Action Research Final Thoughts

What defines action research is a data driven course of action to correct a deficiency.  After all that has been said and done, the concept of action research is about identifying a problem, gather some data about it, analyze that data to weed out variables, then plan to fix it.  The emphasis is on fixing the problem that has been discovered; hence the ‘action’.  This can be intellectualized, but regardless, the result is what matters. 

I loved what Chris had to say about the reflection aspect.  Reflection is a shallow term that points to a rather shallow process.  I can reflect on the pot of coffee I made this morning, but there is nothing quantifiable or action related to prod or assist me into making a better pot tomorrow.  Honestly, my opinion of the coffee could change from day to day.  As he pointed out, reflection seems to hinge too much on opinion and not so much on data.  I agree, the simple act of reflection is too subjective and is less valuable in the classroom setting.  Action research calls for a deeper look with a corrective action to follow.

This is not a new invention of the wheel, but a method that has been around for a long time and has been packaged with many different names.  So too in the classroom, however, the classroom has an added element.  The article, “It’s About the Kids” (Rogers et al., 2007) points out that teacher conducted research is a fantastic tool that can be used to dig deeper into the lives of the students and has often been shown to develop positive teacher/student relationships.  As teachers our first and foremost charge is to put our students first and learn who they are as learners.  Action research is certainly a great tool to use for honing teaching skills, but I really found common ground with this line from Leslie Burdick: “With all research done in classrooms, we must make sure we are focusing on the students and how our research can improve their learning.”  The students must always come first.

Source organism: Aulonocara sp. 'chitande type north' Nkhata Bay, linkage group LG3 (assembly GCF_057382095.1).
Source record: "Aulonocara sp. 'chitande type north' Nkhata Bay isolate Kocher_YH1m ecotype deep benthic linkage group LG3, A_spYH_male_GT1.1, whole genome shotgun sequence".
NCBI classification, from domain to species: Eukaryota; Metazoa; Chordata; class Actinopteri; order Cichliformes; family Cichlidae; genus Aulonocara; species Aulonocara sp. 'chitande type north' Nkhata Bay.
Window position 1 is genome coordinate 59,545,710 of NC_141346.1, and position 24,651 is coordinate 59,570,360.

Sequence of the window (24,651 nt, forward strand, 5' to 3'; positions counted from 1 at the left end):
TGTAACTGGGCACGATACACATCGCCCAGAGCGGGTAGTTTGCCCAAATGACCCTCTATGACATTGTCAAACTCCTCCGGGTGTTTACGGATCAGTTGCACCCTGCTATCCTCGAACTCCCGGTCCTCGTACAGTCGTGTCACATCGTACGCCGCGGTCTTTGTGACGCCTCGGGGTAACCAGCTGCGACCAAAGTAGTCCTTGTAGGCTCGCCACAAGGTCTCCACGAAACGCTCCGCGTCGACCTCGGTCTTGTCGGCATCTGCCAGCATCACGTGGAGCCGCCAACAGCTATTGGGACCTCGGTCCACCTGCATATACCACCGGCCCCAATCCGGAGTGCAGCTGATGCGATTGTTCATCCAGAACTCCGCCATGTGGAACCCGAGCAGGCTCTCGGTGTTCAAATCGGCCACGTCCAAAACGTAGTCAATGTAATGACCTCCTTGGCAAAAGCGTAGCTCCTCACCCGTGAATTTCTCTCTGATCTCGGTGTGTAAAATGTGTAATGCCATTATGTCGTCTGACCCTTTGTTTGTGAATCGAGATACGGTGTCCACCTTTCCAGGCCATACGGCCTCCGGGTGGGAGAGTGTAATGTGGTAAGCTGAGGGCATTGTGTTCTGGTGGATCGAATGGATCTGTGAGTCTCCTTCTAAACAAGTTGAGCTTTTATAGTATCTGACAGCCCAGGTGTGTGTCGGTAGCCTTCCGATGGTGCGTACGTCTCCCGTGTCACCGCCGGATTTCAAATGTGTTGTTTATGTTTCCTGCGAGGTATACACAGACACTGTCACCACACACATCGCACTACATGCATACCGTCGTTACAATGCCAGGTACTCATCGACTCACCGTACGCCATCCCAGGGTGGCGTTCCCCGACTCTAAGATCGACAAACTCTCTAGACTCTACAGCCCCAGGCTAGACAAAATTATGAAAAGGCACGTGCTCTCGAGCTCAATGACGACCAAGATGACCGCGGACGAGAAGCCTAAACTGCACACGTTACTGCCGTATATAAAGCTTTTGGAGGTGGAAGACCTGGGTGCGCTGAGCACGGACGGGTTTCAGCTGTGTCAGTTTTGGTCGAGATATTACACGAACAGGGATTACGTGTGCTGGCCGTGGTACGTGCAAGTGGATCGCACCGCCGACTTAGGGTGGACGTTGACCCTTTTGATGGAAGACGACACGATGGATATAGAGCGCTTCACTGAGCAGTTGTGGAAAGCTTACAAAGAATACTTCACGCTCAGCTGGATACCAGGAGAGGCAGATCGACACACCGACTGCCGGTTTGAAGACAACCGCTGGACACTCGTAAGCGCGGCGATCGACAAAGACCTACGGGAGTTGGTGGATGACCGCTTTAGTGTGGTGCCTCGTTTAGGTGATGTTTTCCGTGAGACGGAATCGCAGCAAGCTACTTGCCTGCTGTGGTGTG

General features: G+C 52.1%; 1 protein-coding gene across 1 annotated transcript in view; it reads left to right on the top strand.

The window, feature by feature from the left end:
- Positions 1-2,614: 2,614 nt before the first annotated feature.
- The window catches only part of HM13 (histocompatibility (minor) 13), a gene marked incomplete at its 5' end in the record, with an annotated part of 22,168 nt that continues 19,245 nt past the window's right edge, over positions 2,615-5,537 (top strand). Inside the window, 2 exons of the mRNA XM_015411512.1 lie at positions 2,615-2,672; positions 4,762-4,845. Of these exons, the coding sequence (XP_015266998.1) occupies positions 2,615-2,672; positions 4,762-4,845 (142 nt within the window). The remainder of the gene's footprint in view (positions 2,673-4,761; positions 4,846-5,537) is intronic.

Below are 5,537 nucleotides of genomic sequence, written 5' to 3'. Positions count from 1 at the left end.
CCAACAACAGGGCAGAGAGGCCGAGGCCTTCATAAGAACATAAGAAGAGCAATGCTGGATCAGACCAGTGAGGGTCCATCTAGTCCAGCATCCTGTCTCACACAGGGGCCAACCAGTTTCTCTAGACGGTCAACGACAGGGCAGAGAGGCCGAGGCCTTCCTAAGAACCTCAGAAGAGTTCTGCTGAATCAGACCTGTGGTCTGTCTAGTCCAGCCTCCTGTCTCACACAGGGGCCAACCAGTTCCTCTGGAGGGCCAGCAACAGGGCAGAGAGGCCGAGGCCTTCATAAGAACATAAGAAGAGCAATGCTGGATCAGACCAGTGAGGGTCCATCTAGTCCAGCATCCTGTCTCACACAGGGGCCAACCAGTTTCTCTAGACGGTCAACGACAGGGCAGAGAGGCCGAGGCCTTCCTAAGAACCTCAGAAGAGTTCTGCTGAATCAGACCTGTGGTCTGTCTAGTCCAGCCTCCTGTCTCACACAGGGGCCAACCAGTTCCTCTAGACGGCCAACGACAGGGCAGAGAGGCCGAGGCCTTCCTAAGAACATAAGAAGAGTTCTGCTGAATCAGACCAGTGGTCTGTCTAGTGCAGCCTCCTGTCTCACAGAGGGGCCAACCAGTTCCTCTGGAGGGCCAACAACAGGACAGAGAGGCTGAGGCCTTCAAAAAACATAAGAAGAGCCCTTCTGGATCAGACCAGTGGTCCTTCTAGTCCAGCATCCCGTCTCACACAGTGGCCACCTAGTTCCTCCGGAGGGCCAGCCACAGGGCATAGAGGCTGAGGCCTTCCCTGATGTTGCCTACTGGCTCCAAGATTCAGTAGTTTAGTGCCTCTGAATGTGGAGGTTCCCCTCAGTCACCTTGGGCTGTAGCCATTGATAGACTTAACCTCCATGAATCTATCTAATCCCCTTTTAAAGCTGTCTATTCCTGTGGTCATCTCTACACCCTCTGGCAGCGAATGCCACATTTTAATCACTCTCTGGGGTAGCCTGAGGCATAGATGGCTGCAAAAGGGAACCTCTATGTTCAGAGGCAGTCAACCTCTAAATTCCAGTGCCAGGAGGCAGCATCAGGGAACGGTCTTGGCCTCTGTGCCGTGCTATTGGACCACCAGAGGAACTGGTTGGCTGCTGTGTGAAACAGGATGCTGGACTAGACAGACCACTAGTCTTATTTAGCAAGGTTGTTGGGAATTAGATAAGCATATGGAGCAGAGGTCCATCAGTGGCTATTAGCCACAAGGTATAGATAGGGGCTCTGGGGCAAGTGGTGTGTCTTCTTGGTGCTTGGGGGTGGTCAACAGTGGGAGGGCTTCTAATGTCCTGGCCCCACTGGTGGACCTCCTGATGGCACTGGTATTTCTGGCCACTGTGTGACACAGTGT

One thought on “Action Research Final Thoughts

  1. I understand what you are saying about reflecting. I am not sure I totally agree that it is less valuable. If you chose not to take action then yes I totally agree. But why reflect if you are not going to do anything about it? Personally I find notes (reflections) around the class that I have left at the end of the day. I then enter that data into my lesson plan for the next time I decide to use that plan. Or a note about partners that worked well or didn’t work at all. Reflecting is very powerful and useful when You have follow through. The follow through is the part that many miss unfortunately.
    If you are comparing reflection to Action research then I would then agree that is is less valuable due to the factor of data collection. Data is powerful and multiple sources of data are even more valuable. That is another point that I am trying hard to work into my research is the multiple points of data so I can look at it from different perspectives.

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